attachment and separation

Attachment and separation are concepts related to both physical and psychelogical domains. A child is both attached to, and separates from, mother, in both physical and psychelogical ways. The experiences of both can be either pleasant or painful to various degrees. Generally speaking, the infants physical attachment to mother is pleasant. That pleasant attachment becomes the ground upon which further attachments in life are built. If a child’s attachment to the primary care giver, usually the mother, is painful, then that becomes part of the psychelogical calculus that goes on around forming attachments, and separations. In a paradoxical kind of way, painful attachments can make for pleasant separations. We are pleased when pain goes away.

An original meaning of the Anglo-Latin word ‘attachment’ from about the 14th century is ‘arrest of a person on judicial warrant.’ There is a linkage between attachment and arrest, in that when we become attached we are, in a manner of speaking, arrested by the object of our attachment. To say something is arresting can mean it is captivating. For example, the person I met at dinner last night was so arresting.

Attachment generally has more to do with acquisition; we acquire something, or someone. We can acquire beliefs and biases, preferences and sets of behaviors; we acquire a sense of connection, a sense of support, a sense of identity, a sense of family. We become arrested by what we acquire. Our acquisitions become our attachments, and our attachments becomes our acquisitions. Acquisition means something we have gained, own, possess. Whether it is a job, a friend, a lover, a car, a home, a set of values, an expectation or a set of priorities, they are acquisitions to which we become attached, or by which we are arrested.

Separation is a term that comes to Modern English from 14th century Latin and means ‘to pull apart.’ In a sense, it is release from the arrest. To the degree our sense of identity is attached to our acquisitions, be they material or psychelogical, there will be more or less pain in pulling apart the connection between identity and acquisitions. For example, if our identity is predicated on the love of our spouse, losing that, having that pulled away, torn apart, is a significant threat to that identity. Couples tend towards attachment for it’s sense of security in maintaining a sense of identity. Popular songs are replete with lyrics that suggest without you, I am nothing. We want to not only be arrested, and attached, we want to be acquired as well, as if bought. Couples often speak in terms of ‘you are mine.’ Ownership is the outcome of acquisition. I acquired it. I own it. To be pulled apart from the arrest of being owned can be a relief. Again, separation can have it’s joyous side just as attachment can have it’s miserable side. To be attached to a narcissistic spouse can be miserable. To be separated from that attachment can be a relief.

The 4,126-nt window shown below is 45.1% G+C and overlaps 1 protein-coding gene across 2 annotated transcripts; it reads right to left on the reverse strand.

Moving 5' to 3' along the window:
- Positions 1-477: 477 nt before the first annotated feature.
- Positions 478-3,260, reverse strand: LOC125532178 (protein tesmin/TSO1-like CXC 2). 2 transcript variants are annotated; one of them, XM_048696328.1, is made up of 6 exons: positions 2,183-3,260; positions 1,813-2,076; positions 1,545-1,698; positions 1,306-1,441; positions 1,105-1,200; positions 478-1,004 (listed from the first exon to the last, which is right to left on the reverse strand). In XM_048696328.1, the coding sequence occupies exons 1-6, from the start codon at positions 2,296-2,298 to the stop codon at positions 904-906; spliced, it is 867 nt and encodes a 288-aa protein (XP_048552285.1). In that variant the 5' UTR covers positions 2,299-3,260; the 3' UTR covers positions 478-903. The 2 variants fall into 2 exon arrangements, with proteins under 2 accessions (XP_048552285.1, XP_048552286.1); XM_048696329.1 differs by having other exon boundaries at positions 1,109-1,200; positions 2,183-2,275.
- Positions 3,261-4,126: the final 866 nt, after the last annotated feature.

Attachment and separation issues when applied to our emotional state of mind is very sticky. There is an ‘adhesion’ that comes along with attachments Even when we have emotionally separated from an attachment, there can be residue adhesion. By way of analogy, imagine holding a cube of butter and throwing it away. Still, a film of butter remains on the hand.

Attachment styles generally fall into 4 categories: Secure, Avoidant, Anxious and Disorganized. It is not unreasonable that separation also has these same categories.  All of our acquisitions, both physical and mental, and all of our attachments to such acquisitions, which is the basis of our personal identity, is going to be arrested, and taken away. If birth is the beginning of acquiring material things and psychelogical constructs, then death is the pulling apart, the taking away, of those acquisitions, including that acquisition of ‘self, or ‘I.’  Life is replete with attachments and separations, gains and losses, successes and failures. We need not approach such inevitable and fundamental life experiences  as avoidant, anxious or disorganized. We can learn to approach it from a secure position.

From the Latin securus, security means ‘free from care, quiet, easy.’ Some hundred years later it meant more ‘to make safe.’ Accepting two fundamental ‘truths’ of our existence can help develop that sense of safe easy quiet. One fundamental is uncertainty. The other is impermanence. There is a direct correlation between uncertainty and possibilities. As uncertainties go up, so do possibilities; as uncertainty goes down, possibilities decrease. It’s not unreasonable to feel more secure with more possibilities. It has been said that change is the only constant in life. The upside to this is the guarantee of change. We are not stuck, fixed, calcified, cast in stone. The possibilities of transformation exist, and in that can be a profound sense of security. If sailing on the seas and the wind direction unexpectedly changes, there is security in knowing one has the possibility to change the sails. There is security in knowing that possibilities exist.  

“The limit of your present understanding is not the limit of your possibilities.”

 – Guy Finley

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